Air-conditioning cooled the room, a far cry from the standards of nearly 30 years before. As I stretched out on the bed I closed my eyes, casting back to my first night ever on this Island.
Trudging through Town (In Birmingham, my home for over a decade, the City Centre is called Town) one grey, grim Tuesday morning in the early 1990s, fuddled and muddled after a long weekend of clubbing & parties, I passed a travel agent.
My personal life was in tatters. My relationship with my fiancé was over. Things were bad enough before I’d gone to work on construction in France, and although the money was great, I’d hated it and just wanted to come home. When I got home, I wished I could get away again. I needed a break.
One of the guys I’d been on site with in France was off to work on Zante, in a bar, and was set for a great time. Why not, I thought. I should have been sorting out a new flat, getting more work lined up and generally being more grown up, but at that moment, it seemed like the most sensible thing to do. Get away, for a bit.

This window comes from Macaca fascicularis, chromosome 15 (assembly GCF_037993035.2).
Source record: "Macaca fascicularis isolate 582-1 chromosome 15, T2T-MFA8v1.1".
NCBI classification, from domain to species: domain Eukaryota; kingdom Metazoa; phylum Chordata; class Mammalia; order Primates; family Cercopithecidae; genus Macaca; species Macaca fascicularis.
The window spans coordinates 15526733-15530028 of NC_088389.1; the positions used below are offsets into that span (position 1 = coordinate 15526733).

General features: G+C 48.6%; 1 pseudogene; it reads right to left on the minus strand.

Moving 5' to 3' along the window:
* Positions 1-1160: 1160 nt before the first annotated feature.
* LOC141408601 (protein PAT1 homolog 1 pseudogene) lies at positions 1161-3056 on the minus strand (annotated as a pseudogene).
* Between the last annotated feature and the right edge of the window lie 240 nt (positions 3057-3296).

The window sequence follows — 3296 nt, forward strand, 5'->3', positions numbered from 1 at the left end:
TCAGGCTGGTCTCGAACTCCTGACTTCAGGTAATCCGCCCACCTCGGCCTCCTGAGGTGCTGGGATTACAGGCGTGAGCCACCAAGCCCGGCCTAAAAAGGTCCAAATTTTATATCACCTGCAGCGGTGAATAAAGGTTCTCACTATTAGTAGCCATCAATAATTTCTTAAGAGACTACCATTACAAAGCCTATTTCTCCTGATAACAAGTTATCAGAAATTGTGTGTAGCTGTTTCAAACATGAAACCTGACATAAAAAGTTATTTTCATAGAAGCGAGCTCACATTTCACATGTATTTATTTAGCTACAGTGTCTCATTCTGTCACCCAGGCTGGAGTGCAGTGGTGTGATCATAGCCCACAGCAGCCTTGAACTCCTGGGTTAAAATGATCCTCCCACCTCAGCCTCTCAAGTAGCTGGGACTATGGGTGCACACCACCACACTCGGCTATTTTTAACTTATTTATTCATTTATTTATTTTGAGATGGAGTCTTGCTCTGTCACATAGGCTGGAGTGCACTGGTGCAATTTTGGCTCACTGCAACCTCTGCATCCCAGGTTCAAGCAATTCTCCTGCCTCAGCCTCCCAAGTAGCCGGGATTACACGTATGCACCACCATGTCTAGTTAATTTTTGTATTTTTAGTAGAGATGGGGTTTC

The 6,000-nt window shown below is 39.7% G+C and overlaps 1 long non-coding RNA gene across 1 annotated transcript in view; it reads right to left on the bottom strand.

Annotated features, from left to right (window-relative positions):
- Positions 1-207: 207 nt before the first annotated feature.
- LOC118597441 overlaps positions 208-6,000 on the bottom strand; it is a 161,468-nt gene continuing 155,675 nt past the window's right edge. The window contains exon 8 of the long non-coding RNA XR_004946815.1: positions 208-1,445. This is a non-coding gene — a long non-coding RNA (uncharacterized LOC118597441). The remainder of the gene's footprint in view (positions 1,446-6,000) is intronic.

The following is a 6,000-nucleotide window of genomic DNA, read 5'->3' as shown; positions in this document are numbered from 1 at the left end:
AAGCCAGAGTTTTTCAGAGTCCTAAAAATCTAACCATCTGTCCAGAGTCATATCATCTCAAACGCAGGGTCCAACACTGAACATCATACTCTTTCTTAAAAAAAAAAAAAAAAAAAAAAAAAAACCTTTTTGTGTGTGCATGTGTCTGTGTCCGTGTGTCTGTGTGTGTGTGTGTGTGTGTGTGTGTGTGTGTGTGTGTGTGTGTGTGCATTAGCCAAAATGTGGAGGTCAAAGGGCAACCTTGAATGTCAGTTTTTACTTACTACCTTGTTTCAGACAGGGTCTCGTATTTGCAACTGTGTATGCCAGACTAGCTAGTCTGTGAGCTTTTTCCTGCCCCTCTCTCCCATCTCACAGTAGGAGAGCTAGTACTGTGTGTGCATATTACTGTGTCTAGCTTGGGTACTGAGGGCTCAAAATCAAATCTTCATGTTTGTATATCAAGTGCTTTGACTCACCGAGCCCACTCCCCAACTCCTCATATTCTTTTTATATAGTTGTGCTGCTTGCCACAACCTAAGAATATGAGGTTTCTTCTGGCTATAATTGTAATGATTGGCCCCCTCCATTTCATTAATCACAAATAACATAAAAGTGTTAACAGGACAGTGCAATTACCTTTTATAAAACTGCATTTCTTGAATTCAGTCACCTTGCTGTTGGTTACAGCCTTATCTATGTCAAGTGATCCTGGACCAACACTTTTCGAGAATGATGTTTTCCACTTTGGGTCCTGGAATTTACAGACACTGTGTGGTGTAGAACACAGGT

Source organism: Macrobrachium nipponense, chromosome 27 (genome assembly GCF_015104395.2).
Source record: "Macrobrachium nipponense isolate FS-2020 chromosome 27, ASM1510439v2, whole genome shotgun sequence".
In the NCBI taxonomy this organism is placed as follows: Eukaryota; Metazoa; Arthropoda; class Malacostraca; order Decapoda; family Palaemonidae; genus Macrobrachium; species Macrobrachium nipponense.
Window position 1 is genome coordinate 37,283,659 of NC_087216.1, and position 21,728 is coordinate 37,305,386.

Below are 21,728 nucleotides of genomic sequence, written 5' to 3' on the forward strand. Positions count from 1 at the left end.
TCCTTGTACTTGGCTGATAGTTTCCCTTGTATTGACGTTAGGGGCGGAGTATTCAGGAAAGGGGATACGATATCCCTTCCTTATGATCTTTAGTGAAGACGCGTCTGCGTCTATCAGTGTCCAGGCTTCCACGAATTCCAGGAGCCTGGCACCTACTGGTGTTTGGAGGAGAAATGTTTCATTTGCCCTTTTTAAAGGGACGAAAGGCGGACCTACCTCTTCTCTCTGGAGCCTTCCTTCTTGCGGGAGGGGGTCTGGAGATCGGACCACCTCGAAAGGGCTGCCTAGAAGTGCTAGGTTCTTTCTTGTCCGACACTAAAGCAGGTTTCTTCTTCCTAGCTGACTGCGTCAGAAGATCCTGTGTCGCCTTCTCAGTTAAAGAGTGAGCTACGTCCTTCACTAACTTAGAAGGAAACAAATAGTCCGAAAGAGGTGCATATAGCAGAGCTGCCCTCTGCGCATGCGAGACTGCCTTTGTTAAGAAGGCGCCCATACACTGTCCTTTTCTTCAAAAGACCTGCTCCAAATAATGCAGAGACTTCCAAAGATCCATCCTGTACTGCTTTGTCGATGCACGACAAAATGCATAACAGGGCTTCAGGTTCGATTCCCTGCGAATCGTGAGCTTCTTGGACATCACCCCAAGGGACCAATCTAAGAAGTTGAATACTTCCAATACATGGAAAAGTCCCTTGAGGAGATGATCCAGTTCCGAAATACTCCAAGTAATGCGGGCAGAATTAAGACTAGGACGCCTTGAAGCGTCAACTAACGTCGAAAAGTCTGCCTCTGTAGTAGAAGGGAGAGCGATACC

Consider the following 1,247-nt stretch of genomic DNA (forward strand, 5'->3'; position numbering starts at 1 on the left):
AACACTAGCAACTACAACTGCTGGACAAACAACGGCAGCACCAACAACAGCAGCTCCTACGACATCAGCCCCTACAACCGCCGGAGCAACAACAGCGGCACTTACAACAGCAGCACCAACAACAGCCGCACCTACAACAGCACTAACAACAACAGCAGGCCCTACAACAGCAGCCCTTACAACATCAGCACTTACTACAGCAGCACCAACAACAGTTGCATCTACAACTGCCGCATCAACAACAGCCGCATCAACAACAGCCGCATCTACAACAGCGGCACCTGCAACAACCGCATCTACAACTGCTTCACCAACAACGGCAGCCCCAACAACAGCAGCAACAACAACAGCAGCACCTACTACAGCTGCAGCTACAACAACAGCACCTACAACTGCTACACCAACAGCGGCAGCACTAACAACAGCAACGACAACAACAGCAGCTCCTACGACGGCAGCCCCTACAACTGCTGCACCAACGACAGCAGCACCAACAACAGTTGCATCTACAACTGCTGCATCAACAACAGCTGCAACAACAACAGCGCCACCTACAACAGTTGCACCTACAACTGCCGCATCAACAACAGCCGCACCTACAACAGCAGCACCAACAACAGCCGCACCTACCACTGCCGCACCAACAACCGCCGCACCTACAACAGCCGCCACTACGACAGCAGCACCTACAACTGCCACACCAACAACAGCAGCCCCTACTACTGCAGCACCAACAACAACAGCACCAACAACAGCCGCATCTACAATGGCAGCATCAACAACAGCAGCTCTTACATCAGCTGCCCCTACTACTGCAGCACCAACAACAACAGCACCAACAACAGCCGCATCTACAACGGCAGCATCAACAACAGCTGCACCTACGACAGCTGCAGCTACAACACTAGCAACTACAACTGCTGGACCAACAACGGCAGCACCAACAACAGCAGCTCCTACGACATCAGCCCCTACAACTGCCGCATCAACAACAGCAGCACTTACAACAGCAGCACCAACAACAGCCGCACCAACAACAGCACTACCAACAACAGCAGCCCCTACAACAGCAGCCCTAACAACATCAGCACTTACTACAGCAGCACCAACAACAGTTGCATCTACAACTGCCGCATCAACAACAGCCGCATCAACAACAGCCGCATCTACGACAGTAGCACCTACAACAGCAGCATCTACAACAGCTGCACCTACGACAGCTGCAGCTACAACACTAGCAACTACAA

“Any flights to Greece, soon as you like?”
A young woman sat at her computer screen, and tapped away.
“We’ve got a flight-only, tomorrow, Birmingham to Rhodes, 14 days, £120, been there before?”
I shook my head and shrugged.
“Lindos is good to visit, laid back, chilled”.
Next day the plane door opened to a dry, windy heat I’d neither experienced nor expected. Walking down the steps to the tarmac we crammed onto a bus which took us joltingly to the terminal.
With my quickly stuffed rucksack, a hat and nothing else I passed through passport control and walked out of the airport.
This was about as far ahead as I had planned. It was late in the evening, I knew nothing about where I was or where I was going, none of the language. The Taxi drivers could spot the clueless a mile off.
“You want room? Come, I bring you room”
A short taxi ride later and I was in Paradise. Well, Paradisi, the village near the end of the runway. If I'd known, I could have walked there in 4 minutes, but the Taxi driver did take me to an apartment with rooms to rent, and for that I was most grateful.
Soon I was stretched out on a wooden cot with a hard mattress, the constant noise of motorbikes and loud talking, punctuated by landing planes was a lullaby to lure me to sleep in the heat of the night.
I closed my eyes and slept.
NEXT PAGE COMING SOON